27 Must-Know Malware Statistics

Millions of malware attacks happen every day, from trojan viruses to malware. These attacks target both businesses and personal computers in the never-ending war between security systems and malicious software. In this article, we’ll dig into 27 key malware statistics, including ransomware and mobile malware. Read on.

Malware Attack Statistics

1. 19.8% of Computers Are Subject to Web-Based Malware Attacks Annually

Over the course of a year, 19.8% of computers are subjected to at least one web-based malware attack. This includes both home computers and those associated with businesses. Additionally, it represents multiple attack vectors, such as compromised sights, malicious ads, and more.

While a significant portion is blocked – either by browsers, plug-ins, or security software – it shows how frequently computers are at risk.

[Source: Kaspersky]

2. Classic Computer Virus-Style Malware Infections Are Declining, Falling 43% Globally Between 2019 and 2020

Overall, there were approximately 5.6 billion classic computer virus-style malware infections in 2020. While that number is large, it’s a far cry from years past. The rate dropped by 43 percent when compared to 2019 figures, which measured in slightly above 9.9 billion.

[Source: Sonic Wall]

3. 92% of Malware Is Delivered by Email

When it comes to malware delivery, email is still the preferred approach. Ninety-two percent of malware reaches people via email, either through the use of malicious attachments or links steering them to malicious sites.

[Source: Purplesec]

4. 77% of American Adults Use Antivirus Software

Generally speaking, antivirus software is the simplest option for protecting systems against malware. With antivirus applications, malicious code or activities can be detected before they cause harm or are properly removed if they infect a system.

Among American adults, 77% have antivirus software on at least some of their systems. However, that means 23% are going without this basic form of protection against computer viruses.

[Source: Security.org]

5. Trojans Make Up More than Half of All Malware

When it comes to malware, the most common form is trojans. These viruses are designed to look like safe programs, often in an attempt to increase download rates and avoid detection by traditional safeguards, such as antivirus software. Overall, trojans make up 51.45% of all malware.

[Source: Purplesec]

6. 30,000 Websites Are Hacked Daily to Deliver Malicious Code

Hacking a legitimate website and altering it to deliver malicious code is a popular distribution approach for malware. It’s such a common approach, in fact, that approximately 30,000 existing sites are hacked and altered to deliver malicious code daily.

The strategy takes advantage of an existing level of trust. Since repeat visitors are familiar with the site, they are potentially more likely to engage with it without any concerns about safety, increasing the odds that they’ll encounter an attack. Plus, it may take search engines time to realize the website is compromised, preventing certain safeguards from kicking in as quickly.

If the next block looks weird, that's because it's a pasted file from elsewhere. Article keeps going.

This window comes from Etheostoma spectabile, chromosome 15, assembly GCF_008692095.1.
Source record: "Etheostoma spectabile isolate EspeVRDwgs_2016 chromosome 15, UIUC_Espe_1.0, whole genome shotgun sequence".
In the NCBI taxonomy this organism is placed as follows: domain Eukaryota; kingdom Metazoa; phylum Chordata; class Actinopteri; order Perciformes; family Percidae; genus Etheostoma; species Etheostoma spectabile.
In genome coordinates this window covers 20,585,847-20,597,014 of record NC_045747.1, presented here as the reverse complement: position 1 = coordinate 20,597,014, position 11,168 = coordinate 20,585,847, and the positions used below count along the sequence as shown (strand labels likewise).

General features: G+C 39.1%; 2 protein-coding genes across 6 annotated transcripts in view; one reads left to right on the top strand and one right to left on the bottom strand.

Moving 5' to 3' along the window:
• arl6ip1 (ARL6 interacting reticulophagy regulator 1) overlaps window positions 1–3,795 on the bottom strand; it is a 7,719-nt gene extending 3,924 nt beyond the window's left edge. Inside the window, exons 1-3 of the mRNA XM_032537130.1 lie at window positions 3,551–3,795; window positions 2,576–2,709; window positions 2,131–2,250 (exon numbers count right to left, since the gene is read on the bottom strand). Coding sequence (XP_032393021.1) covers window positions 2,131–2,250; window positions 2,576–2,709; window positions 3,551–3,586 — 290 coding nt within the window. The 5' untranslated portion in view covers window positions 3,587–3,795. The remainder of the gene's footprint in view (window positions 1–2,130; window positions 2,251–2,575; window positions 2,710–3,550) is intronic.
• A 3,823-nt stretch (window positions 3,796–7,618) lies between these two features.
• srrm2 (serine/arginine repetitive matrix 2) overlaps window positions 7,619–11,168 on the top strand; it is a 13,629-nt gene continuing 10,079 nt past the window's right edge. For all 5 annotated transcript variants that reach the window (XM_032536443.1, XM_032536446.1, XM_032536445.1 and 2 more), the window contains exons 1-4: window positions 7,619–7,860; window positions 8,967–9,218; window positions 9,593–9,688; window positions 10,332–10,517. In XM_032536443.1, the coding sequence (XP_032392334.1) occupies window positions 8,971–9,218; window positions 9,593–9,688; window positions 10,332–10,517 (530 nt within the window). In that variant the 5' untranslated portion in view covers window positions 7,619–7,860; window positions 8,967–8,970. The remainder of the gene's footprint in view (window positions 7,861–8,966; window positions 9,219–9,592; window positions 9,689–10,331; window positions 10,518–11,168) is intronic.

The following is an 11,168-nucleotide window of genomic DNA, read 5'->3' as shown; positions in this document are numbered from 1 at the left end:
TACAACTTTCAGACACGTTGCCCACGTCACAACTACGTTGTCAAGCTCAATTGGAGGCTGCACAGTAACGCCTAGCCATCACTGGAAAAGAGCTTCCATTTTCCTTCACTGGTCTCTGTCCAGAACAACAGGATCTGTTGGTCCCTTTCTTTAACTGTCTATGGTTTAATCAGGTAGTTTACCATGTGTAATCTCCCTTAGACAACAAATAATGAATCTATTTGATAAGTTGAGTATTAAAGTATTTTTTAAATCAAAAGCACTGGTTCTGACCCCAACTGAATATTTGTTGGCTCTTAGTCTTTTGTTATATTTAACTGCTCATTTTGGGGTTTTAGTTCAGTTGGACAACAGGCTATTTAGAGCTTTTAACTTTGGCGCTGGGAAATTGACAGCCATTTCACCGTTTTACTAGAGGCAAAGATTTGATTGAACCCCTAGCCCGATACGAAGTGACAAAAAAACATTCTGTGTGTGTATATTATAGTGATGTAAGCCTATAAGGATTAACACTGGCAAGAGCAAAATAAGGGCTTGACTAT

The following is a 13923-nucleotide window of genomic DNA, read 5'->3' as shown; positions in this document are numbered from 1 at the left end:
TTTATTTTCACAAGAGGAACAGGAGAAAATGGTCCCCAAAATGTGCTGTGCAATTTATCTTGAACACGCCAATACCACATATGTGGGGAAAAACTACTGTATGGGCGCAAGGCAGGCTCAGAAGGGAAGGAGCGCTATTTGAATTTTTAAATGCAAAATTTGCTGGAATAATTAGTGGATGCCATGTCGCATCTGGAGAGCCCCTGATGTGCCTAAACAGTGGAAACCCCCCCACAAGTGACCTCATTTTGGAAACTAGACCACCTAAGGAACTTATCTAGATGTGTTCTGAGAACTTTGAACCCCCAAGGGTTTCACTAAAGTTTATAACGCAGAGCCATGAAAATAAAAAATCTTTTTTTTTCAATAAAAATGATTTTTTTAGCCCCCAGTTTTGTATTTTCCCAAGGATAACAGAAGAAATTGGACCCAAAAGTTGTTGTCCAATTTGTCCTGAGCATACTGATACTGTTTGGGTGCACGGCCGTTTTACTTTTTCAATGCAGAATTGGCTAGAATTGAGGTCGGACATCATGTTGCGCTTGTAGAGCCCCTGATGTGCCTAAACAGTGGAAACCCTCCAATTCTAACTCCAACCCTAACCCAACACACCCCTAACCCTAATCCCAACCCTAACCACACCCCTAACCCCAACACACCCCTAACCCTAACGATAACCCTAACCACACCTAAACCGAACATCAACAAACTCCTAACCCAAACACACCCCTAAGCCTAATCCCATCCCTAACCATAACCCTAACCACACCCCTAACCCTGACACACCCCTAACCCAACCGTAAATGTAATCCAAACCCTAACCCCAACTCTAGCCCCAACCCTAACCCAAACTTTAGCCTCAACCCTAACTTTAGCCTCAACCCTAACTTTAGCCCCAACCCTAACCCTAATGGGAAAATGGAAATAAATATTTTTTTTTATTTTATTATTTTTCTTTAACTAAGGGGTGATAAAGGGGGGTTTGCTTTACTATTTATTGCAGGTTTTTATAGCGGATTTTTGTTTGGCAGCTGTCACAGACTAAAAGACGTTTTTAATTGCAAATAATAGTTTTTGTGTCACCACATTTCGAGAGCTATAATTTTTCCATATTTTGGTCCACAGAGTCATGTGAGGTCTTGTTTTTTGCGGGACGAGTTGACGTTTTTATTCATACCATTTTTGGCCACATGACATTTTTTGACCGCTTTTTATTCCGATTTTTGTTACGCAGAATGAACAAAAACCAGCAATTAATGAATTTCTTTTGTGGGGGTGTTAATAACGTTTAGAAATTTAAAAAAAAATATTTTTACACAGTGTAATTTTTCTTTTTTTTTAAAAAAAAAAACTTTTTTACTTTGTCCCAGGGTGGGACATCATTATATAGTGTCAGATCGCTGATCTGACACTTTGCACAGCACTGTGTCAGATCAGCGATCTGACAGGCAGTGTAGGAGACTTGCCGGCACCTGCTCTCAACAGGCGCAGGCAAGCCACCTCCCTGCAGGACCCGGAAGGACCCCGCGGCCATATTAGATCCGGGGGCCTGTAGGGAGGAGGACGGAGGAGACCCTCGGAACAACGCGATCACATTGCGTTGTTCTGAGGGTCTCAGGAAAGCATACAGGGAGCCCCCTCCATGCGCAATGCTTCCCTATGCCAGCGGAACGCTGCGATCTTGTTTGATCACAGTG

[Source: Forbes]

7. 91% of Malware Attacks Were Sent Using Encrypted Traffic

While encryption may safeguard data, that doesn’t mean all encrypted traffic is inherently safe. During Q2 2021, 91% of all detected malware was sent using encrypted traffic, specifically SSL/TLS.

[Source: WatchGuard]

8. Throughout the Year, 75% of Healthcare Organizations End Up with Malware Infections

Within the healthcare industry, malware infections are unnervingly common. Overall, 75% of organizations operating in the sector end up with at least one malware infection over the course of a year.

[Source: PRN Newswire]

9. Mydoom – the Most Costly Computer Virus of All Time – Caused $38 Billion in Damage

When it comes to the destructive capabilities of computer viruses, Mydoom leads the pack. During 2004, the Mydoom computer virus – which was classified as a worm – wreaked havoc, infecting systems with shocking speed. As it ran its course, it caused an astounding $38 billion in damage.

During its heyday, Mydoom was responsible for 24% of all emails sent worldwide. It infected machines, scraped email addresses, then emailed copies of itself using the scraped addresses, creating a massive botnet. The primary goal was to launch distributed denial of service (DDoS) attacks against specific sites, including Google.

Today, Mydoom is still around. It represents about 1% of all phishing emails, sending approximately 1.2 billion copies of itself out each year.

[Source: HP]

10. At 74% of Organizations Malware Spread From One Infected Device to Another

Malware spreading between infected systems is on the rise. In 2020, 61% of organizations discovered malware spreading from one device to the next. While that number is undoubtedly high, it is notably below more recent figures.

In 2021, that number rose, with 74% of organizations stating they saw viruses spreading between infected machines. That’s a 13 percentage point increase in just one year.

[Source: Mimecast]

Ransomware Statistics

11. 61% of Companies Experienced a Business-Disrupting Ransomware Attack During the Year

Over the course of 2020, an astounding 61% of organizations experienced a business-disrupting ransomware attack. While the nature, duration, and severity of the disruptions differed, they nonetheless resulted in losses, including reducing productivity or accessibility to customers.

Overall, that’s a marked increase over the 51% that dealt with the same scenario in 2019.

[Source: Mimecast]

12. 52% of Companies Facing a Ransomware Attack Paid the Hackers

Among companies that were impacted by a ransomware attack, a surprising 52% of companies decided to pay the hackers. However, of those, only 66% got their data back after payment.

The remaining 34% didn’t fully recover what was encrypted by the hackers. As a result, they were left without at least a portion of their data or system access as well as ended up shorter on funds.

[Source: Mimecast]

13. The Average Ransomware Payment Increased by 82% in 2021, Reaching $570,000